Following the Miami Heat's stirring 98-90 Game 4 win over the Boston Celtics, NBA analyst Tim Legler said of the resilient Boston Celtics that even with the 3-1 series lead, the Miami Heat should not become complacent or relax, because the Celtics have overcome some tough situations in the postseason over the past three years.
"This is the one team in the NBA that you can't take for granted is ever out of it," said Legler. "You have to put this team to bed yourself, and that's what Miami has in front of them."
Clearly, the Celtics will bring their best effort to Game 5, and when listening to the postgame comments on the Celtics' players, they still appear confident in their chances.
However, do the Celtics have a realistic chance to win three straight games against the Miami Heat?
Especially when you consider the various problems the team is faced with, battling both age and injuries plus the inconsistency of its bench, a large load has been placed on the big four for the Celtics.
To come back in the series against the Heat, several things are going to have to break the Celtics' way:
- They will need an inspired performance on both ends of the floor from Kevin Garnett who, after a brilliant all-around performance in Game 3 when he scored 28 points, added 18 rebounds and completely shut down Chris Bosh, holding him to six points and five rebounds. Garnett struggled in Game 4; while he played a strong defensive game against the Heat, it was obvious that he lacked the energy on the offensive end. Garnett will have to score more for the Celtics to win the series.
- The Celtics' bench needs to step up. In Game 4, the bench only scored 21 points, which would be fine if their starters weren't battling age and injuries by playing their second game in three days. Shaquille O'Neal, who many Celtics fans claimed would be the game changer in the series despite playing limited minutes, has only two points and no rebounds thus far in the series, while picking up four total fouls. Glen Davis has also been completely ineffective in the series as well. That needs to change for the Celtics to rally.
- Speaking of the Celtics' bigs, they cannot beat the Heat if Jermaine O'Neal, Shaq, and Davis only combine for 4-10 shooting and 12 points in a pivotal game as they did in Game 4. They need to be more aggressive when attacking the paint and putting pressure on the Heat's interior defense. It perhaps plays into the Heat's hands when teams assume that the key to beating them is by "looking to exploit their lack of defense inside," since, as I've chronicled at various other junctures before, Miami's post defense is one of the best in the NBA. They led the league in holding post-players to low field goal shooting in the paint and when you watch the Celtics blowing layups in this series, it adds more credence to the Heat's abilities in this area. That non withstanding, the Celtics have to attack the paint with far more aggressiveness than they have shown in three of the four games so far.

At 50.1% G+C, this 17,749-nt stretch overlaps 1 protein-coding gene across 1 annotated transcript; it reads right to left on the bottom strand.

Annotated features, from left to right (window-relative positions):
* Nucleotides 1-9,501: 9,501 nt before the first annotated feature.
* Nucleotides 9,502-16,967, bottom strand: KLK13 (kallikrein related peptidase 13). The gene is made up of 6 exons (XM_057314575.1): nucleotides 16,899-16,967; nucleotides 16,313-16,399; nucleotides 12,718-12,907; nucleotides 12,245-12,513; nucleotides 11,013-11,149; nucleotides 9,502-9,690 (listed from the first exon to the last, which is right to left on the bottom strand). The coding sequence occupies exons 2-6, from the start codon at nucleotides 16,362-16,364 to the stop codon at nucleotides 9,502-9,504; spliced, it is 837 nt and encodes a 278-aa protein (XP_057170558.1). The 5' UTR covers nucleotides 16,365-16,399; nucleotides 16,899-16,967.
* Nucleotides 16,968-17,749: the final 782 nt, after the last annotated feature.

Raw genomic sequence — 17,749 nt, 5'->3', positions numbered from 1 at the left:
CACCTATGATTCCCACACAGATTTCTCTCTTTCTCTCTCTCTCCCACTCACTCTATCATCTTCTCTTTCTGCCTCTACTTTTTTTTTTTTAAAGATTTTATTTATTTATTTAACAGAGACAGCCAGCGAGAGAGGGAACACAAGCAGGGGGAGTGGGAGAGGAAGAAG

- Hope that the Heat already think that this series is over and relaxes. The unspoken truth about 3-1 comebacks is that: They can often come about by what the leading teams don't do rather than what the trailing team does do. When the Knicks were up 3-1 in the series against Miami in 1997, it was the Knicks unwise decision to engage in an altercation that ultimately costs them the series. When the Orlando Magic were up 3-1 on the Pistons in 2003, they were already talking about the second round going into Game 4 of the series. The Pistons played more inspired, while the Magic played just to "put the series away." Consequently, the Magic's collective tightness prevented them from closing the series out. The Celtics would never admit it publicly, but they will need the Heat to give them a chance to win this series. LeBron must turn the ball over constantly in the fourth quarter, Wade must lose Allen on screens for Allen's killer 3-pointers, and "scared" Bosh must resurface in order for Boston to comeback. However, if the Heat don't beat themselves in Game 5, it makes it that much harder for the Celtics to win.
- Begin to outexecute the Heat down the stretch of the games. In Game 2, Boston had comeback to tie the score at 80 with about four minutes left and seemed poised to eke out a win. But then they let the Heat go 14-0 on them to basically put the game out of reach. In Game 4, with the score tied at 86 and the Celtics going for the win, they get very little weak side action and put Pierce in the awkward position of having to take a contested shot over the defense of LeBron James. Obviously, Pierce is the hero if the shot goes in, but the Celtics have been successful in these situations by creating motion and ball movement and going with the best option in the clutch. At these two critical junctures, they lost the fourth quarter execution battle with Miami. That cannot happen again if the Celtics want to extend the series.
Nevertheless, with only a day off before Game 5, and with Rajon Rondo severely banged up, it doesn't appear likely that the Celtics can extend this series without heroic performances from Garnett, Allen, and Pierce.
I can perfectly understand Legler's assertion that the Celtics have the experience and championship pedigree to never be totally out of a series until the fourth win is officially in the books, but barring a monumental breakdown by the Miami Heat, it appears unlikely that the Celtics can still win this series.